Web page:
A sensitive method for the determination of protein-DNA binding specificities

Nucleic Acids Res. 1990 Nov 11;18(21):6197-204. doi: 10.1093/nar/18.21.6197.


We describe a sensitive and rapid method for determination of the sequence specificity of DNA binding proteins. The method allows recovery of specific sites using the small amounts of protein present in crude cell extracts or produced by cell-free translation reactions. Extract proteins are incubated with a pool of random sequence oligonucleotides, complexes purified by immunoprecipitation, and bound DNA amplified by the Polymerase Chain Reaction (PCR). This DNA is then used in further rounds of binding, immunoprecipitation, and amplification, until specific binding is detectable. With the transcription factor SRF as a model system, we demonstrate that authentic high affinity binding sites are recovered, and show that epitope tagging can be used to allow recovery of sites when specific antibodies are unavailable. We also show that specific sites bound by the Fos protein, which binds DNA with high affinity only when complexed with other polypeptides, are easily recovered by this technique.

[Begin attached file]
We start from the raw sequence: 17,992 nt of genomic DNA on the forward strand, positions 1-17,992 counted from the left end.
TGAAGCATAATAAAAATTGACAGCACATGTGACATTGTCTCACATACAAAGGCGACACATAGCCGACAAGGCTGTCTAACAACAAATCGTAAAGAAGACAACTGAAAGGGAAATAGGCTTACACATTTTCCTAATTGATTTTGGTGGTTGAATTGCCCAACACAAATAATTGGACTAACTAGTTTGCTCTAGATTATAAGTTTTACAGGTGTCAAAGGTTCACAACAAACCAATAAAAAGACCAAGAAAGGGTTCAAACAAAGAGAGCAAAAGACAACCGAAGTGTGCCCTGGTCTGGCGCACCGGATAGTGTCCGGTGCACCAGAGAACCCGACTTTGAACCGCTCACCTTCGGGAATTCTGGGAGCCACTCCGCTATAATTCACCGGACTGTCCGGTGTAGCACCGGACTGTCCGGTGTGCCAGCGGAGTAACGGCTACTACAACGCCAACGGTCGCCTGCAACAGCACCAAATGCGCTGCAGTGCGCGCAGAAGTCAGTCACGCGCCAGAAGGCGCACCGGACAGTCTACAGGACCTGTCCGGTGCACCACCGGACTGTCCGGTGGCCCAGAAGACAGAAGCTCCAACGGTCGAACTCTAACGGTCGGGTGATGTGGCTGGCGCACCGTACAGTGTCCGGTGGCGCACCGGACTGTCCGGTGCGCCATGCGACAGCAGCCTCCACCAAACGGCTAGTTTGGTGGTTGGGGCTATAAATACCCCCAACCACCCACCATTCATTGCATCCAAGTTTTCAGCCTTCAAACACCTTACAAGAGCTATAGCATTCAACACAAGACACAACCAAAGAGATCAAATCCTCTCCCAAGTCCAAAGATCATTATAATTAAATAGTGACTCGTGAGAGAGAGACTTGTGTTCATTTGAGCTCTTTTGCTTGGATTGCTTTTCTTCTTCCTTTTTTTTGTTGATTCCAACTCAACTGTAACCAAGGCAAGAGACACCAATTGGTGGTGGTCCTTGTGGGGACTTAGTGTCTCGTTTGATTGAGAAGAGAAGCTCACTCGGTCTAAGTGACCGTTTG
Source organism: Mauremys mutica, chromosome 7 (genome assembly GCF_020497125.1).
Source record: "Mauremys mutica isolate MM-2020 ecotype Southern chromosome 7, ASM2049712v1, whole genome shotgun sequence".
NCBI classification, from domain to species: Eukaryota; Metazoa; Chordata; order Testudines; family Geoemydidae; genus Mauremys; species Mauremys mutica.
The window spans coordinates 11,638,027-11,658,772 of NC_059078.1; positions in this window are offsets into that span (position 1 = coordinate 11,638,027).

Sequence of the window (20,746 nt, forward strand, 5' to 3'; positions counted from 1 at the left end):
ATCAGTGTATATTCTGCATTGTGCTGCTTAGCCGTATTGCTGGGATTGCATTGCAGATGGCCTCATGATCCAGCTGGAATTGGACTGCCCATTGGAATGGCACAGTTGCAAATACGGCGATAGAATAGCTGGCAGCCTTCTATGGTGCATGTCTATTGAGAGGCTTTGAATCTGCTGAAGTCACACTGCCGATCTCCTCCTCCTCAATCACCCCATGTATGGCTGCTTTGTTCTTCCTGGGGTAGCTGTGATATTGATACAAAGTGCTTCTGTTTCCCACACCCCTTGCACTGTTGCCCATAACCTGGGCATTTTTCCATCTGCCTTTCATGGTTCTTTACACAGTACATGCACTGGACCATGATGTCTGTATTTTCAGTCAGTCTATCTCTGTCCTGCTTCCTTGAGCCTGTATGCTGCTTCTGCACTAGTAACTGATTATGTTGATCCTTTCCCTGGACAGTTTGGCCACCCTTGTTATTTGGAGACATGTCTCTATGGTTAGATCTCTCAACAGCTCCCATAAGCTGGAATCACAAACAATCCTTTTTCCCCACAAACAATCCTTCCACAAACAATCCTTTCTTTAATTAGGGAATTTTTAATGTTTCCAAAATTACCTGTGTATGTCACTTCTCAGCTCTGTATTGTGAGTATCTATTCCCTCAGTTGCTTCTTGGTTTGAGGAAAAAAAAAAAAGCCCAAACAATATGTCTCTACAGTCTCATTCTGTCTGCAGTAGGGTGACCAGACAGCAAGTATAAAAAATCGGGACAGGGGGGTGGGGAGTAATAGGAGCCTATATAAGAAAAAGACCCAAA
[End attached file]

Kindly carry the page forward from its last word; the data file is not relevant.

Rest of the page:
MeSH terms

  • Animals
  • Base Sequence
  • Binding Sites
  • DNA-Binding Proteins / metabolism*
  • Indicators and Reagents
  • Molecular Sequence Data
  • Nuclear Proteins / metabolism*
  • Oligonucleotide Probes
  • Plasmids
  • Polymerase Chain Reaction / methods
  • Reticulocytes / metabolism
  • Serum Response Factor
  • Substrate Specificity


  • DNA-Binding Proteins
  • Indicators and Reagents
  • Nuclear Proteins
  • Oligonucleotide Probes
  • Serum Response Factor